The sifting of debris removed from the Temple Mount continues under the direction of Dr. Gabriel Barkay and Tzachi Zweig, and Haaretz provides the latest update from the work there. Many artifacts have been revealed in the project.
The oldest artifacts found are remnants of tools like a blade and scraper dating back 10,000 years. Some potsherds and shards of alabaster tools date from the Bronze Age – the 3rd and 2nd millennia B.C.E. (the Canaanite and Jebusite eras). Only a handful of potsherds were found from the 10th century B.C.E. (the reigns of King David and King Solomon), but numerous artifacts date from the reigns of the later Judean kings (the 8th and 7th centuries B.C.E.), such as stone weights for weighing silver.
The most striking find from this period is a First Temple period bulla, or seal impression, containing ancient Hebrew writing, which may have belonged to a well-known family of priests mentioned in the Book of Jeremiah.
Many other findings date from the Persian period (Return to Zion), Hasmonean, Ptolemaic and Herodian periods, as well as from Second Temple times. Second Temple finds include remains of buildings: plaster shards decorated a rust-red, which Barkai says was fashionable at the time; a stone measuring 10 centimeters and on it a sophisticated carving reminiscent of Herodian decorations; and a broken stone from a decorated part of the Temple Mount – still bearing signs of fire, which Barkai says are from the Temple’s destruction in 70 C.E.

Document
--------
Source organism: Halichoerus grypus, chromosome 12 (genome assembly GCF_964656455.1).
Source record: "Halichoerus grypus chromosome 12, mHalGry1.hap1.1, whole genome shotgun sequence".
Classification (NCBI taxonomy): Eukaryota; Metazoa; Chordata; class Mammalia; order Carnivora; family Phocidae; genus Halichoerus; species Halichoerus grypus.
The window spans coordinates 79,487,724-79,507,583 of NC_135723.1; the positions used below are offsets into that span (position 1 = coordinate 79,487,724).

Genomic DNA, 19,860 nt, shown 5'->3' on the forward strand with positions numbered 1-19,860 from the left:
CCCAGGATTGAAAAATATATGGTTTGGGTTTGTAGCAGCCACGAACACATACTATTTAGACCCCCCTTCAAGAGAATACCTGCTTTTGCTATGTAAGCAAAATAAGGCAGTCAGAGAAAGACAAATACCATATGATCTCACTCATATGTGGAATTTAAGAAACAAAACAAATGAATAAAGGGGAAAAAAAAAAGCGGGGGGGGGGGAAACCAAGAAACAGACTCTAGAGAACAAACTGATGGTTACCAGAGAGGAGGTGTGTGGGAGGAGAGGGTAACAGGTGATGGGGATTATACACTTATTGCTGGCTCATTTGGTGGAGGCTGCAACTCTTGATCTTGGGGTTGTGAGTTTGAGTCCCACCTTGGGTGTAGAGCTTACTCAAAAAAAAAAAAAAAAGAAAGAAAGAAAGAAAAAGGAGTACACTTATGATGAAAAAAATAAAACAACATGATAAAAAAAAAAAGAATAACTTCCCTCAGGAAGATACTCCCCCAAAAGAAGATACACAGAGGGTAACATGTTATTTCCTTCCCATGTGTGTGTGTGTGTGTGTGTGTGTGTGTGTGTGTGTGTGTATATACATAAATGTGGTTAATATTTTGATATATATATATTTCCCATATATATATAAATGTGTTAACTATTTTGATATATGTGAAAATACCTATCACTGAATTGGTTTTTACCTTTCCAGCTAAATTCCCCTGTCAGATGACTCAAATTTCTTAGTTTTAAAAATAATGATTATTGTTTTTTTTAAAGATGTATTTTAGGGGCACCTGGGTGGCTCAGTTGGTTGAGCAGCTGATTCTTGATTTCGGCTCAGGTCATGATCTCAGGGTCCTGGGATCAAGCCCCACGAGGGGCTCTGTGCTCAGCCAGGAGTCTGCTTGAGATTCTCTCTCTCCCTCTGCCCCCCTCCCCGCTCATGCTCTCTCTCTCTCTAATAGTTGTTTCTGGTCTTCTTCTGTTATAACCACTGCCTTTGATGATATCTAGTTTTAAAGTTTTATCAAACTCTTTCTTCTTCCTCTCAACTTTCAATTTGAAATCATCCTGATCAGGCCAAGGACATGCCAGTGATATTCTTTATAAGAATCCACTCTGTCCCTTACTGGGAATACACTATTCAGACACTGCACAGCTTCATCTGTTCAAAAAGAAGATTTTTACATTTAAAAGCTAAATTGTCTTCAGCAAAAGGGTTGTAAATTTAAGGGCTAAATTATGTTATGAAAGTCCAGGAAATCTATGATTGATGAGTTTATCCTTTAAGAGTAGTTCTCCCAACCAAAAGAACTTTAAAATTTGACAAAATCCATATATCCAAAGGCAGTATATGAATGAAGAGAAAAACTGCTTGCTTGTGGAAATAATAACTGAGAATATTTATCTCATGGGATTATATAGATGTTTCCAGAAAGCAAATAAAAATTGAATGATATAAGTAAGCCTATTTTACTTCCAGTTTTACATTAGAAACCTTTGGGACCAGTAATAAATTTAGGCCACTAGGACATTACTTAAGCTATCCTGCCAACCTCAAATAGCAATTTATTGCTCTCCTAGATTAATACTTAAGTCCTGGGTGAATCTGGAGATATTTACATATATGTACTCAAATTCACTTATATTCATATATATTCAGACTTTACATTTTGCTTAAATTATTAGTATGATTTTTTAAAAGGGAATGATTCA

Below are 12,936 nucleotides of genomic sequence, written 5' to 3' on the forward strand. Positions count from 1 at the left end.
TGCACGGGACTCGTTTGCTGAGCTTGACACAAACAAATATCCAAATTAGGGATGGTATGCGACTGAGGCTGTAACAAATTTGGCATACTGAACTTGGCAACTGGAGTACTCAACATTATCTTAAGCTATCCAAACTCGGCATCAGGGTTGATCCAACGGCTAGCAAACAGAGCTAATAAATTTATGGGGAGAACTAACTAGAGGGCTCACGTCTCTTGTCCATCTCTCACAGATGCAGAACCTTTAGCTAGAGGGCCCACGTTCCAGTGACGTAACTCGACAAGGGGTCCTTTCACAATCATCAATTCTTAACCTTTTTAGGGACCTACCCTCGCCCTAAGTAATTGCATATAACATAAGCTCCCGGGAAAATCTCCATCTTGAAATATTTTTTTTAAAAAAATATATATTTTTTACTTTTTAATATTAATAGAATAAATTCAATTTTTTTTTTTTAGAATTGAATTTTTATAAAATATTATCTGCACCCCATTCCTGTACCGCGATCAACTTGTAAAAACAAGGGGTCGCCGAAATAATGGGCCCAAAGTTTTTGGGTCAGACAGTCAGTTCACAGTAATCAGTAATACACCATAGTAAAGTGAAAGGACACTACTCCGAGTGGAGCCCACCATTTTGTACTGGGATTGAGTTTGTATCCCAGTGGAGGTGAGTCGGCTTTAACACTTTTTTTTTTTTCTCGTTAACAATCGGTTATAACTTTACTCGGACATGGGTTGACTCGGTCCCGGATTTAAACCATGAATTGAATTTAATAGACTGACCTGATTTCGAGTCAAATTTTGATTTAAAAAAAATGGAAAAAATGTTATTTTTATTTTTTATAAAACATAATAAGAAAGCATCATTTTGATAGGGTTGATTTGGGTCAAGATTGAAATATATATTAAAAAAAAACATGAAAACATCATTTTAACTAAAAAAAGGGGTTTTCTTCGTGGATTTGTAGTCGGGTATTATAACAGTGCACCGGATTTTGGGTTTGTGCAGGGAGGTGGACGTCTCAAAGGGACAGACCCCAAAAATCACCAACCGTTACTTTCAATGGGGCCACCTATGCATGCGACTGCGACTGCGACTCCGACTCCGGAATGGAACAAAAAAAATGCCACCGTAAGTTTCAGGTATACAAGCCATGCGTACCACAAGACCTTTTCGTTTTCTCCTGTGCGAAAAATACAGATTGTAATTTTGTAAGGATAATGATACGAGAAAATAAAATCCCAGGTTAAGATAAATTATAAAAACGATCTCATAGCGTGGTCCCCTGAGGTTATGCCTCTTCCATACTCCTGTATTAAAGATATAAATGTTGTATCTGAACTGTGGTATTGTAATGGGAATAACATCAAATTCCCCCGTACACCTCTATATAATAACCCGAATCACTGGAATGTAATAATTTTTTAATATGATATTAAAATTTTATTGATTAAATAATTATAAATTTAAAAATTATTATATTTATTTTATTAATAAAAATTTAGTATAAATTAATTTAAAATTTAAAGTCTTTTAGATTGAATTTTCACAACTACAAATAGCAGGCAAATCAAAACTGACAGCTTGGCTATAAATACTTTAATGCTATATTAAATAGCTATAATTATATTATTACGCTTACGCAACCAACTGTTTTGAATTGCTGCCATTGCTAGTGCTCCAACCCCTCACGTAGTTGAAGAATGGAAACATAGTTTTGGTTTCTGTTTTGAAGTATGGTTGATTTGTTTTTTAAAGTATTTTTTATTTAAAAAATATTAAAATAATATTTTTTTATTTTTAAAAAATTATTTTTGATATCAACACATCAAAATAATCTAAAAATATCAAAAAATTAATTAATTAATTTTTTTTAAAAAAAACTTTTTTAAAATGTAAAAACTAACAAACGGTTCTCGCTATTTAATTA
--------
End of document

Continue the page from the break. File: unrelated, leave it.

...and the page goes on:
The Hebrew version of the article also includes a photograph of a bronze pendant and Roman and Babylonian arrowheads.
For background on where this all came from, see the photos and explanation here.